Enjoy your rainy, fall weekend!
As Winter hangs on to its last, cold breath and the sun climbs higher and higher with its welcome sign that spring is indeed on the horizon, the college basketball regular season has come down to its last weekend. Fans of Kentucky and Virginia are no doubt looking forward to tournament play almost as much as the warmer, longer spring days, maybe more. The Wildcats, 30-0, should complete a remarkable undefeated regular season as it hosts the Florida Gators at Rupp Arena this afternoon. Later today, the Cavaliers, 28-1, will play at Louisville in a more interesting match-up on paper. But with the regular season now a foregone conclusion, the more compelling storylines for the top two teams in the country at this point are this: For Virginia, with Justin Anderson to miss additional time due to appendectomy surgery this week, have the Cavaliers decided ‘so be it’ and now plan to move on through tournament play without him? If the last seven games are any indication, the answer is ‘yes’. Virginia is simply deeper, tougher, and more resilient than its parts. They know who they are, they are tested, and they will not be deterred by the absence of one player. If they have to win it without Anderson, they will and they know they can.
For Kentucky, the most talented and maybe the best team in the country, could the Wildcats benefit from a loss before the NCAA tournament? (And thus relieve some of the legacy pressure to go undefeated, last accomplished by the 1976 Indiana Hoosiers.) The answer, if you’re a true Kentucky blue blood, and more importantly, if you suit up in one of those vaunted uniforms (no matter how young or inexperienced a player you are ) that spells K-E-N-T-U-C-K-Y on the front, is a resounding ‘NO’.
Bring on spring! Bring on the tournaments!
I don’t know about you but I’m tired of the cold and the ice and the crunch of snow beneath my cold feet. Remarkably, I’ve managed to hold onto my scarves, hat, and gloves this winter without a single loss. On that note, Kentucky will not lose its first game either this evening against my Alma mater, Auburn, at Rupp Arena. The Wildcats seem intent on cruising and, scary as this sounds, getting better game-by-game.
Virginia’s identity remains clear at this point: their stifling, pack line defense will carry the day for the remainder of their season. It is truly who they are and if they win games 50-46, so be it and good. It’s often said that defense wins championships, particularly in football, and that’s true, but in college basketball you need a shooter or two who can hit 3’s. The guess is here is that the Cavaliers will continue to ride their defense on cruise control from here on out while, more importantly, getting Justin Anderson ready to come back in March because they’ll need him for tournament play. He’s their best 3 point shooter.
Stay warm, avoid icy spots this weekend, and immerse yourselves in those ESPN shots from various spring training sites with lush green grass, gentle breezes, and warm Florida sunshine! I’m sure Bostonians will.
Coach Rick Pitino and the 9th ranked Louisville Cardinals will make their first ACC trip to Charlottesville this evening for their match-up against the 3rd ranked Cavaliers. This should be a fun game to watch with the suave, high profile Pitino. Louisville likes to play an all-court, full-court press style of play while feeding the ball into physical presence Montrezl Harrell down low in the post. Virginia, if they can handle Louisville’s press, and I think they can, could get easy baskets in transition off the press (think Justin Anderson hanging-on- the- rim- kind-of-dunks). Still, Louisville is clearly an established program with a Hall of Fame coach and the championship pedigree to prove it. Virginia, the newcomer to the national block, must stay disciplined, play their game, and stay hungry, one possession, one defensive stop at a time. Until Virginia proves they can win championships, they are the challenger.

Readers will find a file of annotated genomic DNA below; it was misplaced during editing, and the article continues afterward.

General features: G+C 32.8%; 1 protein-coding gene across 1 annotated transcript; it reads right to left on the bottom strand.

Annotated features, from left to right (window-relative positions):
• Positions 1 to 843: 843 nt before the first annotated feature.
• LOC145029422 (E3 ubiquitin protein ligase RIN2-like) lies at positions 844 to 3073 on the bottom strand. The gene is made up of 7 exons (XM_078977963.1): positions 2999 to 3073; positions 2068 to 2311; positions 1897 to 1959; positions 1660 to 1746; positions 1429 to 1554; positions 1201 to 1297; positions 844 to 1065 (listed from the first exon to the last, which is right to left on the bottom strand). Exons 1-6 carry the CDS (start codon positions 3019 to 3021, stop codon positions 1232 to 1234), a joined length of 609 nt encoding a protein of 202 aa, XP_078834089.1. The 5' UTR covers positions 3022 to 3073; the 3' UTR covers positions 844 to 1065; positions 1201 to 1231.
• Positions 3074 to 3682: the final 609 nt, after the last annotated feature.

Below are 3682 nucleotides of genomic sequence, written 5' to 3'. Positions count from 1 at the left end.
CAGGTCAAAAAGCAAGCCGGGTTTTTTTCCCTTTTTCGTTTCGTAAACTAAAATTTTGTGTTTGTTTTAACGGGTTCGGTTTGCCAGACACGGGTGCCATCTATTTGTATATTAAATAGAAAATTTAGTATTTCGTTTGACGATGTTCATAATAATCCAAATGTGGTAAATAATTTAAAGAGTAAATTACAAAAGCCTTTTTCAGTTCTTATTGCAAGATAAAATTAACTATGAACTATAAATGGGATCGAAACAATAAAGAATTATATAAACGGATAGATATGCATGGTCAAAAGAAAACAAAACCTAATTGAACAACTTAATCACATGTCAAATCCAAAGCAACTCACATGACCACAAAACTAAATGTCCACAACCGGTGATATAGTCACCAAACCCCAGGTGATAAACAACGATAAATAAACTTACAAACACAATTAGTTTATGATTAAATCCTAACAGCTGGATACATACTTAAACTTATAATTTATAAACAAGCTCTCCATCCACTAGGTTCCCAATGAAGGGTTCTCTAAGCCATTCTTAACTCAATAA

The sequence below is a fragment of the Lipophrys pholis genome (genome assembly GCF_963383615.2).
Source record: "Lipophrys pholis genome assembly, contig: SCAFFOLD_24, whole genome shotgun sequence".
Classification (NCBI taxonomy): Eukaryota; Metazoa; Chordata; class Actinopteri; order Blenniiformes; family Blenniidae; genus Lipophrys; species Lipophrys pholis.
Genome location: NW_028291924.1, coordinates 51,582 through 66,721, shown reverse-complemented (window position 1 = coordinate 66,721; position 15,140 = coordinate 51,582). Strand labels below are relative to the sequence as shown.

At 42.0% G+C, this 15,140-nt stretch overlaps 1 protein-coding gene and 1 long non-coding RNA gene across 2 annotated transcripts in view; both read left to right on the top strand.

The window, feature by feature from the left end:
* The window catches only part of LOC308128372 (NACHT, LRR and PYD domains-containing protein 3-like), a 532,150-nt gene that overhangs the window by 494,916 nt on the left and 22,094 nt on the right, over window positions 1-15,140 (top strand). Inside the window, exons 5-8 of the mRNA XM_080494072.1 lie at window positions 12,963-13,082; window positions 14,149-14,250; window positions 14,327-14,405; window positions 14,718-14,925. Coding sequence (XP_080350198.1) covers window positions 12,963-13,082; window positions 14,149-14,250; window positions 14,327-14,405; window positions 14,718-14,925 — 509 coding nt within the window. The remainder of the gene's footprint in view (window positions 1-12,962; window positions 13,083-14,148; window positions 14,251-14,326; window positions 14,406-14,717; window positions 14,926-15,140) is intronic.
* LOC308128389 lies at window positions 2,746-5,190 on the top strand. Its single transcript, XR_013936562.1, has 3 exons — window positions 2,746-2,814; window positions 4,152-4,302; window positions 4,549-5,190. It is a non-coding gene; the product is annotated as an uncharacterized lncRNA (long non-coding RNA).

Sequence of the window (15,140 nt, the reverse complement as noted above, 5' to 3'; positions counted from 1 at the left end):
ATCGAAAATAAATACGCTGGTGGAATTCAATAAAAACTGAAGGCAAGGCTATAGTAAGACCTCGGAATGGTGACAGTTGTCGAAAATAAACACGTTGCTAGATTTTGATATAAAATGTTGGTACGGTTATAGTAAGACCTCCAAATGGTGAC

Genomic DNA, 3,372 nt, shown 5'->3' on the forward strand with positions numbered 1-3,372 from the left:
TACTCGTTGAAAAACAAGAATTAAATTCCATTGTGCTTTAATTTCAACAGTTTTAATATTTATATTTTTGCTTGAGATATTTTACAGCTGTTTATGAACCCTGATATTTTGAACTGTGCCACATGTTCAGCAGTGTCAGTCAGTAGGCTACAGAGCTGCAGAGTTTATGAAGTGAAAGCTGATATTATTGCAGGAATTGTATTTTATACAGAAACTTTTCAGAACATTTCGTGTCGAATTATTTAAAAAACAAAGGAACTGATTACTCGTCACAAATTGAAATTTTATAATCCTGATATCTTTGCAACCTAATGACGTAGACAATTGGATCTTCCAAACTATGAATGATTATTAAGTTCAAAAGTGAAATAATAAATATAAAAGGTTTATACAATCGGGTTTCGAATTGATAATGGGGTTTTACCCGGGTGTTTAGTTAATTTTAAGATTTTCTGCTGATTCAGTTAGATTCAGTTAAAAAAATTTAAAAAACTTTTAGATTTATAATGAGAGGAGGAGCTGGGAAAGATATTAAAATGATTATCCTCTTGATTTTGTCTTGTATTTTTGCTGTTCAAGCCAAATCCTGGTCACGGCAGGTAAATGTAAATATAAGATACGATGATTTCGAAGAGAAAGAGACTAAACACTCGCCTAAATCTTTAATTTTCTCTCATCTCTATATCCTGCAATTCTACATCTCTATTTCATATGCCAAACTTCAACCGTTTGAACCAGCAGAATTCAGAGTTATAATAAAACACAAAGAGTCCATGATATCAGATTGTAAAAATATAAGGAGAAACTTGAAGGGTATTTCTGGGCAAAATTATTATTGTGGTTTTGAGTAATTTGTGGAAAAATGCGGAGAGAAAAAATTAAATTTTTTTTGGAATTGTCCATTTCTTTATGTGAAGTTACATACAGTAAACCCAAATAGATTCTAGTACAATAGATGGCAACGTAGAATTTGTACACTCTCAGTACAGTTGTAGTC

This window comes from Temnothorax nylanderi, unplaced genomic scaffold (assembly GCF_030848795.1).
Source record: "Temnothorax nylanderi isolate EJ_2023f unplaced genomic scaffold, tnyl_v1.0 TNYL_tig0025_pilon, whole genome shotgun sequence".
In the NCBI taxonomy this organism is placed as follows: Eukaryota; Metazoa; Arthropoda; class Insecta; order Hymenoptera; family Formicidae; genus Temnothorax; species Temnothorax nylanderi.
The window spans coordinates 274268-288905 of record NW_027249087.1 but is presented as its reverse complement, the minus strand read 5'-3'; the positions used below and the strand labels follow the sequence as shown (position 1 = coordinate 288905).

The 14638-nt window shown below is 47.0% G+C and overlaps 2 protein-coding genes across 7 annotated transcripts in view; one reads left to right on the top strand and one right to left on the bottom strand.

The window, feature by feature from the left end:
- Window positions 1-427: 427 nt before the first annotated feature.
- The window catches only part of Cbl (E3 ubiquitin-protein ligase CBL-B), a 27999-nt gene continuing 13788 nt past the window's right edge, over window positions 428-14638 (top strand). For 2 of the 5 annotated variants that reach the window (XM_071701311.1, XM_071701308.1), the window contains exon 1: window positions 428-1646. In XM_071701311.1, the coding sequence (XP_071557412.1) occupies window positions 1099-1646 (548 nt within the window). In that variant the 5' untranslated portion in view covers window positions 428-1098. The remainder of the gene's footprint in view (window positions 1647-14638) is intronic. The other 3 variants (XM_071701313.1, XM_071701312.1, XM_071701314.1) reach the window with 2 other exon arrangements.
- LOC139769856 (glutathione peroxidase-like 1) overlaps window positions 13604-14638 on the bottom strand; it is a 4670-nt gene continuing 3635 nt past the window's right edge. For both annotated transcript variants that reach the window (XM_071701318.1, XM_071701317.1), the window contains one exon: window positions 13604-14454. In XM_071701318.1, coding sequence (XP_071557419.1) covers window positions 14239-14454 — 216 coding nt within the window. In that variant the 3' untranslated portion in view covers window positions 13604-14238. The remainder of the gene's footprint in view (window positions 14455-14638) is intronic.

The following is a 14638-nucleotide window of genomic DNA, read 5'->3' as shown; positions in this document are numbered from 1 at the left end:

The No.1 Kentucky Wildcats, 22-0, will play later tonight in Gainesville, Florida, against Pitino protégé Billy Donovan and the struggling Florida Gators. Kentucky should win, but never say never playing on the road in a hostile environment against a traditional rival.
Speaking of the Louisville/Virginia match-up, this writer had the opportunity to watch several of tonight’s players up-close back in the April 2012 Capital Classic All-Star basketball at T.C. Williams high school. That would be UVA players Justin Anderson, Mike Tobey, and Evan Nolte, and Louisville star Montrezl Harrell (who was clearly the most dominating player during that game).
So much for an “easy” Virginia win against Duke yesterday like this writer predicted. The young Blue Devils looked every bit the championship quality team during the last five minutes, hitting several NBA-caliber three’s after Virginia seemingly had the game in hand (but two’s don’t beat three’s). And where was the stifling Virginia defense that would certainly tire out Duke during the second half? The Blue Devils had open looks around the perimeter during the last five minutes (perhaps Virginia was trying to collapse in on freshman star Jahlil Okafar but the three’s beat them). And speaking of stellar Duke freshmen, kudos to guard and clutch player Tyus Jones who wanted to take the big shot at the end (and delivered). Virginia now has a more meaningful game tomorrow night against North Carolina in Chapel Hill as the Cavaliers will want to reassert themselves with a win and prove that they should remain atop the national stage. Since its Super Bowl Sunday and I laid an egg yesterday, I’ll say that the Seattle defense shuts down Tom Brady and beats New England “easily” today. Enjoy your Super Bowl Sunday!